Unfortunately I got the response that all people planning a homebirth dread. There was only one midwife available so they wanted me to attend Hospital or the birth centre to “Confirm that my waters had broken”. I wasn’t very inclined to go along with this plan. I certainly didn’t think I needed anyone to tell me what I already knew. I couldn’t see the point in going for that kind of assessment and then coming home again. Also I wasn’t ready to give up on my home birth that quickly. I told them I would consider my options and ring them back. Before I had a chance to call back, my phone rang. The delivery suite must have got my notes and they were ringing to say that I couldn’t go to the birth centre due to the post partum haemorrhage after my first birth. They wanted to know what I was going to do. I took a deep breath and told them I wouldn’t be coming to hospital. I was sorry to be giving a busy midwife a problem to deal with but at the same time I knew that a home birth was my choice and if anyone had rung me asking for advice in this situation I would have told them to stick to their guns.
A while later the delivery suite called me back to say that Jane, a local midwife, who I knew, was going to visit me to assess the situation. I was extremely pleased about this news. I knew that Jane was a very experienced midwife who prefers to avoid the medical model of care.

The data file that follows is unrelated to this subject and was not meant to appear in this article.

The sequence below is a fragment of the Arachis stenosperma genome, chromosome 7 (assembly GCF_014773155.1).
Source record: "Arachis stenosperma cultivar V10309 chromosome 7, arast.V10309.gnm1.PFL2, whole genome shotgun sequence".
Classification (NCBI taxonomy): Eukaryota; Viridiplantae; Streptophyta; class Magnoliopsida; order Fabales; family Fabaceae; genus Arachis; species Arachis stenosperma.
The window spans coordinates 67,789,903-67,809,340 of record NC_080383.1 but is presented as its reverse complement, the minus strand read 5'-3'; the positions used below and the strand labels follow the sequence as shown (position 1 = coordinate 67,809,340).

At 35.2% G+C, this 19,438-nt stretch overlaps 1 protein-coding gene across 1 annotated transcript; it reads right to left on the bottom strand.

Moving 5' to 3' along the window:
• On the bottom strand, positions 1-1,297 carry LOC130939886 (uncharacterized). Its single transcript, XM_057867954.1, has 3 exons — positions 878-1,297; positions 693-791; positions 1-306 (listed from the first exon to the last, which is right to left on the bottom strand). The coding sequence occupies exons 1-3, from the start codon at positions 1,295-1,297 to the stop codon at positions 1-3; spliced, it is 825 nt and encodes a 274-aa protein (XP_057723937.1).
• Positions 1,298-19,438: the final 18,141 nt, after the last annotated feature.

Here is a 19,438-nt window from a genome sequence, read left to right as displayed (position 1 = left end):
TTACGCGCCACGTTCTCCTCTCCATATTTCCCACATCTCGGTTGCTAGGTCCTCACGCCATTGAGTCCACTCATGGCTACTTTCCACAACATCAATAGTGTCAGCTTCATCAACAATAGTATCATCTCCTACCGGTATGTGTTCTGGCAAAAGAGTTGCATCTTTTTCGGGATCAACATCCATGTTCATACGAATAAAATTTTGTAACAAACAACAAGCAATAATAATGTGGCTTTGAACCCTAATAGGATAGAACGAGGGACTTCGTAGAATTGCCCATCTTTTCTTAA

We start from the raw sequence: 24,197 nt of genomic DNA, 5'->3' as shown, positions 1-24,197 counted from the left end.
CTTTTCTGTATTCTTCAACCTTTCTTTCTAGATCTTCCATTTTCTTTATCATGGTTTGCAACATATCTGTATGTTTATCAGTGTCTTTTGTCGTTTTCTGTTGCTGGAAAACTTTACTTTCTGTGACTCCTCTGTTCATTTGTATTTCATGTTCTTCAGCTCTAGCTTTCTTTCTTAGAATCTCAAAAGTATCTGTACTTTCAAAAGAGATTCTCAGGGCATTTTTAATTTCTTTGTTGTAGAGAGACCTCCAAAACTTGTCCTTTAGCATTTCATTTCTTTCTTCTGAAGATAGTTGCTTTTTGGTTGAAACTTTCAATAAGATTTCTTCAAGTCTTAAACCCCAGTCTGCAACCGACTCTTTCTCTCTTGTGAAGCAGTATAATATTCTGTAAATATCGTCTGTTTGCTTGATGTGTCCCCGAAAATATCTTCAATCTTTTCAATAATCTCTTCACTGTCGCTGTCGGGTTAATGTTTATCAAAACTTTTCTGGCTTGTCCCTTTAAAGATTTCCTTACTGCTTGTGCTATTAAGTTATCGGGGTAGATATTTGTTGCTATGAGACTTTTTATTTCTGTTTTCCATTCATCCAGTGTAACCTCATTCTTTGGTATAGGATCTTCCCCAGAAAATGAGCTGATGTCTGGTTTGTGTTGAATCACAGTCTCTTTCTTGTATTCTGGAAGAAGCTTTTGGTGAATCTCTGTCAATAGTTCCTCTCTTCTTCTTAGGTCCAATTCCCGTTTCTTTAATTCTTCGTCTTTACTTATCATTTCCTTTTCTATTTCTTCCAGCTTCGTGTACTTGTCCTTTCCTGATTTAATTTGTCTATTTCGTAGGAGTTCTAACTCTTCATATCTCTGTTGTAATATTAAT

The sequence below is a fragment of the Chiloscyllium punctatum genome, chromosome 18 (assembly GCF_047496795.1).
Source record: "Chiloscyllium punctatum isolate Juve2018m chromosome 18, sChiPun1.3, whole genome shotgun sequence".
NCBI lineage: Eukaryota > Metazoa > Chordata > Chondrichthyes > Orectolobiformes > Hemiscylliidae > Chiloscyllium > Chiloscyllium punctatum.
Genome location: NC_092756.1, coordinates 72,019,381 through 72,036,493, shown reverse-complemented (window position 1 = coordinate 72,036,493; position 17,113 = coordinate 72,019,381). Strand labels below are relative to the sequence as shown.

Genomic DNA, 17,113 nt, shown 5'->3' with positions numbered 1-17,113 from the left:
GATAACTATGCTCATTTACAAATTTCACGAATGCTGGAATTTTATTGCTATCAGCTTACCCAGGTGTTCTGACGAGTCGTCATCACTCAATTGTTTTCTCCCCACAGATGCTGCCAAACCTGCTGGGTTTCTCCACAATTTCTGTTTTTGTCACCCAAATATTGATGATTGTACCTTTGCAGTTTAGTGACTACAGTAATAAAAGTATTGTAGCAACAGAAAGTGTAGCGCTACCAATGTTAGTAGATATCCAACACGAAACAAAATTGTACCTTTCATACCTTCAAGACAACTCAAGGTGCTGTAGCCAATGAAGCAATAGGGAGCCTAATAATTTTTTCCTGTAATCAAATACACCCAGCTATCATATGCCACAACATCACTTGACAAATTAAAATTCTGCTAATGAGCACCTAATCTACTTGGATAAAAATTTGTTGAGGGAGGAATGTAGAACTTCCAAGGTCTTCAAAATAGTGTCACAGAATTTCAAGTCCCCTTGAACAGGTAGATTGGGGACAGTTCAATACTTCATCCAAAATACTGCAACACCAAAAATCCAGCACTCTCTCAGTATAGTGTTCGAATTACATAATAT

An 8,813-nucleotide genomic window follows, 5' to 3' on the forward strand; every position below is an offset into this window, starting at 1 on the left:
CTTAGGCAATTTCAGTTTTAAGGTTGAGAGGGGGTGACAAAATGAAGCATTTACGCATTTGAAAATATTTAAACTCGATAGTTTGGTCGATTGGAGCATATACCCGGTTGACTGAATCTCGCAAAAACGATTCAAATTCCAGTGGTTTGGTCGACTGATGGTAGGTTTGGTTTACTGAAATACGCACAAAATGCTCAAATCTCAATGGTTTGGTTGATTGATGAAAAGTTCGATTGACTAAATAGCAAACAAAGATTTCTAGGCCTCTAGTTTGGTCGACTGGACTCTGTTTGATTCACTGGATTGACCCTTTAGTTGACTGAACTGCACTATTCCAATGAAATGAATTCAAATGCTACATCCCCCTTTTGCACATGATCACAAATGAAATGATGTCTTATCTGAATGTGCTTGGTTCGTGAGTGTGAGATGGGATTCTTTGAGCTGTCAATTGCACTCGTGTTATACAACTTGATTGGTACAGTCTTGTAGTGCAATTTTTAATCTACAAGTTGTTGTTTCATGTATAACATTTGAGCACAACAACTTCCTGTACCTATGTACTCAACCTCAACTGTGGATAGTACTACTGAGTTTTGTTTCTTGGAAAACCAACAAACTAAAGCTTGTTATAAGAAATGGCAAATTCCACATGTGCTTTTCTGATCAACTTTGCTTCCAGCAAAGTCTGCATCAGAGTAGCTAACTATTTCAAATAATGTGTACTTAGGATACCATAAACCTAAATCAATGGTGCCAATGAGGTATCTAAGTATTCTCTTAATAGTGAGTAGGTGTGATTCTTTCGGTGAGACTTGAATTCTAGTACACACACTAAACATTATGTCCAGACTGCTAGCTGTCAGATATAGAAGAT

When Jane arrived there was the inevitable examination. I was only 2-3 cm dilated. We got chatting, had some breakfast together and all the while, my husband was busying himself. We really weren’t prepared for our baby to arrive. He was up and down ladders to the loft getting out our Moses basket, baby clothes, car seat etc. Since I wasn’t making fast progress, we decided to get the inflatable birth pool out. I say ‘we’, but yet again, the Husband was doing all the work. As I chatted to Jane, he was getting busy inflating and filling. I didn’t realise until much later that he had had to use the garden hosepipe to fill the pool and that before he could do this, he had had to defrost the pipe in the shower upstairs. All the cold weather had totally frozen it.
Jane spent a while re-arranging all the house calls for the day but it was becoming clear that I wasn’t going to have this baby as quickly as I had first thought. She decided to pop out and do some calls herself. As the day went on, Jane came and went a few times. I was having regular contractions every 10 minutes but they certainly weren’t strong or ‘effective’ in midwife speak. The funny thing was, they felt much stronger when I lay on my side and seemed to subside as I pottered around. I actually spent quite a large part of the day dozing on the sofa. Even the Husband went back to bed for a few hours in the morning.